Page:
Yep, all those glowing little windows were my idea. Five years ago, under their Station Art & Design program, DART named me Station Artist. My job was to create a public art concept for this sleekly sculpted light rail facility. Now it’s just months from opening, and I bet you can’t guess what’s inside all those windows. Or rather, to my chagrin, what was supposed to be inside them, but isn’t.
To say the least, I’m a bit miffed at DART about the way the whole project turned out. But you have to hand it to them. Their SAD program is a smart, shrewd way to get Dallas suburbs on board with light rail. Here’s how it works.
Whenever a new station is on the drawing board, but especially when local resistance threatens to stand in the way (which is often enough), out come DART’s architects, engineers and public relations executives. A Station Artist is hired and community meetings commence. Suddenly there is dialogue – the airing of grievances and feats of strength. Locals are encouraged to talk about how they’d like their station to look, and gradually any objections just seem to melt away.
The one-eighties have never been more dramatic than the one over the Deep Ellum Tunnel. Neighborhood arties and Plano teens alike loved that mural-and-graffiti-glazed landmark, 1) for really sticking it to the man, and 2) for letting you know you’d entered their hard-drinking, hard-puking club district.
The edgy reputation was come by honestly enough though, since Deep Ellum itself has roots in the hardscrabble blues: dominated as it was over the years by blues musicians, blues bars and bluesy African American culture. Even its name tells part of the story: “Ellum” for Elm Street, and “Deep” for the deep end of Elm. That’s the keepin’-it-real end – as opposed to the Crowne Plaza end.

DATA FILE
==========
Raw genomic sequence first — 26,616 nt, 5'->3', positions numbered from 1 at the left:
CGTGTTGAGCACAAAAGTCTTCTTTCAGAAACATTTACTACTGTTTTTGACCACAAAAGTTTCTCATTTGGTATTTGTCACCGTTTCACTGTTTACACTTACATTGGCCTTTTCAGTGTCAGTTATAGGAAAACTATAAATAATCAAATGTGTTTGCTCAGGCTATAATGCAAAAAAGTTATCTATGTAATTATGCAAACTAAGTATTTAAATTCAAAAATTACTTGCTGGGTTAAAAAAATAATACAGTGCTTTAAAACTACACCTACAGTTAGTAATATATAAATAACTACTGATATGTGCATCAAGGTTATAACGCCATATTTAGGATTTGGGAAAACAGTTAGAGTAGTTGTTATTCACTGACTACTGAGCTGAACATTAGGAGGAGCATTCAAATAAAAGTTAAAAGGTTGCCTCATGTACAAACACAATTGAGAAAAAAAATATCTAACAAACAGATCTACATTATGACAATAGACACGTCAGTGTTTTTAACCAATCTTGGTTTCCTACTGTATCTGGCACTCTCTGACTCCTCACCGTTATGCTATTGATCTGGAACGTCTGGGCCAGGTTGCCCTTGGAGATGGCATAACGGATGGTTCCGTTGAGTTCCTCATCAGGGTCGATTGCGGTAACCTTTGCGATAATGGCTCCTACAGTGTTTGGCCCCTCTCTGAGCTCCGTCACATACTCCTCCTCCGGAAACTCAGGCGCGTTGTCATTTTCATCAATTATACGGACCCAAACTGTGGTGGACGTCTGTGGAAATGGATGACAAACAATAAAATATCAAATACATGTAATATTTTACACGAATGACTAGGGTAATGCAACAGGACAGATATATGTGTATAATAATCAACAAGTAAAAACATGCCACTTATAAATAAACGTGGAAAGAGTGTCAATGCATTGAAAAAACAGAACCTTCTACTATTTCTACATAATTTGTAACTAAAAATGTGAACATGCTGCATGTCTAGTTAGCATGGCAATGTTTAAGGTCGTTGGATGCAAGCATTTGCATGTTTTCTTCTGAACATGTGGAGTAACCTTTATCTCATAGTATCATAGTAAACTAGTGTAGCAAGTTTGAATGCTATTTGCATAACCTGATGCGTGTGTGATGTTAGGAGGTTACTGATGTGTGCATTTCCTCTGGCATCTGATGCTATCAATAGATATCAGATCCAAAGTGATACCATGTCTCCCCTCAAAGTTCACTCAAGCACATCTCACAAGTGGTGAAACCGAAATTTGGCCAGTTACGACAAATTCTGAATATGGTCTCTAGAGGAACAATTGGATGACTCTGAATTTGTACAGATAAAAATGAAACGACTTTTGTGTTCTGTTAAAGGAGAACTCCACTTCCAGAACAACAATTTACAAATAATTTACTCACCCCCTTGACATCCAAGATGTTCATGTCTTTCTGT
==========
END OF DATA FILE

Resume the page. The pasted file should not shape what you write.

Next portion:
But four years ago as DART chugged its way toward Fair Park, the Tunnel stood in their way, and the agency revealed that to stay on track their Green Line would have to run right over the counter-cultural sacred cow. Advocates raised their voices in protest and immediately DART responded with a sort of Special Edition Super SAD, dangling before Deep Ellum’s many artists and creative types an international competition, the winner of which would design public art to serve as a $1.5 million Deep Ellum Gateway.
The one-eighty part came when the winning concept was revealed: all those rabid defenders of cultural authenticity just rolled on over for a glitzy amusement park mascot: a cutesy, 38-foot tall, stainless-steel cartoon character named Million-Dollar Gumby. Well, okay, so maybe I’m the only one who calls him Million-Dollar Gumby.
In Dallas though, that’s the way we look at art, isn’t it? Like, “we don’t know anything about art but we know what it will get us.” DART’s official SAD brochure rhapsodizes about “the powerful synergy created by a shared vision and collaboration.” I say that’s Vision with a capital V. And that rhymes with D. And that stands for ka-ching.
Nobody would blame a community for jumping at the chance to help design their own train station. I’ll just blame DART, for pretending to value art while cynically using it as a way to get communities to go along. I believe I have the right to say this because the art they’re paying me $15,000 to create – the art the Carrollton community selected for their Downtown Carrollton Station, the art its columns were carefully engineered to hold – that art is, to DART, not worth installing in the 140 glowing little windows.
So, having gone and on about it, what exactly is my Downtown Carrollton Station public art concept, and why was it left out of those glowing little windows? The story goes something like this.